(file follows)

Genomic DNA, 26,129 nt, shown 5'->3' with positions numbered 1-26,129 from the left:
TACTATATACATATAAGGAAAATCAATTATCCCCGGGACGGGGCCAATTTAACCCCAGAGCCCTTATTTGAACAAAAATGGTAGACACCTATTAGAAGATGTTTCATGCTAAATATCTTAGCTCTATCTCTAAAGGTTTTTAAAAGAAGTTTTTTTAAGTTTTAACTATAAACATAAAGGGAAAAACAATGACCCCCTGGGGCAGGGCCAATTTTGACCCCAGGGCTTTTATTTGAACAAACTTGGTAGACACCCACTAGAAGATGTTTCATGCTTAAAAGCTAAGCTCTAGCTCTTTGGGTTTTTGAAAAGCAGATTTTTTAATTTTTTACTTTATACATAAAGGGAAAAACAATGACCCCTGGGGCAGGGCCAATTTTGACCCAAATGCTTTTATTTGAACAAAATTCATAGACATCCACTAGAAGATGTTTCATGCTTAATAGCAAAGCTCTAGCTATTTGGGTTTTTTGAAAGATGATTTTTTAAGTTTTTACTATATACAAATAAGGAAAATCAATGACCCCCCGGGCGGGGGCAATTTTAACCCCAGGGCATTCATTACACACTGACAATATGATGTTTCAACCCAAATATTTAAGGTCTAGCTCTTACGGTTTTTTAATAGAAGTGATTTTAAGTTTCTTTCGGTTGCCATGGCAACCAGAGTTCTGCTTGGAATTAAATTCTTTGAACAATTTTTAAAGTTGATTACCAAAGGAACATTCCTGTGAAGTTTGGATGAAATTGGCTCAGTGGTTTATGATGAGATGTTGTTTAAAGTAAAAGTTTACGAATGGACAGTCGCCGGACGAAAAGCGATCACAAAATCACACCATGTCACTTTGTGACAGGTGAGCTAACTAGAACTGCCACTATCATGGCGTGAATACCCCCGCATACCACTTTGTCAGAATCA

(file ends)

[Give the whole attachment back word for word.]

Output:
Genomic DNA, 26,129 nt, shown 5'->3' with positions numbered 1-26,129 from the left:
TACTATATACATATAAGGAAAATCAATTATCCCCGGGACGGGGCCAATTTAACCCCAGAGCCCTTATTTGAACAAAAATGGTAGACACCTATTAGAAGATGTTTCATGCTAAATATCTTAGCTCTATCTCTAAAGGTTTTTAAAAGAAGTTTTTTTAAGTTTTAACTATAAACATAAAGGGAAAAACAATGACCCCCTGGGGCAGGGCCAATTTTGACCCCAGGGCTTTTATTTGAACAAACTTGGTAGACACCCACTAGAAGATGTTTCATGCTTAAAAGCTAAGCTCTAGCTCTTTGGGTTTTTGAAAAGCAGATTTTTTAATTTTTTACTTTATACATAAAGGGAAAAACAATGACCCCTGGGGCAGGGCCAATTTTGACCCAAATGCTTTTATTTGAACAAAATTCATAGACATCCACTAGAAGATGTTTCATGCTTAATAGCAAAGCTCTAGCTATTTGGGTTTTTTGAAAGATGATTTTTTAAGTTTTTACTATATACAAATAAGGAAAATCAATGACCCCCCGGGCGGGGGCAATTTTAACCCCAGGGCATTCATTACACACTGACAATATGATGTTTCAACCCAAATATTTAAGGTCTAGCTCTTACGGTTTTTTAATAGAAGTGATTTTAAGTTTCTTTCGGTTGCCATGGCAACCAGAGTTCTGCTTGGAATTAAATTCTTTGAACAATTTTTAAAGTTGATTACCAAAGGAACATTCCTGTGAAGTTTGGATGAAATTGGCTCAGTGGTTTATGATGAGATGTTGTTTAAAGTAAAAGTTTACGAATGGACAGTCGCCGGACGAAAAGCGATCACAAAATCACACCATGTCACTTTGTGACAGGTGAGCTAACTAGAACTGCCACTATCATGGCGTGAATACCCCCGCATACCACTTTGTCAGAATCA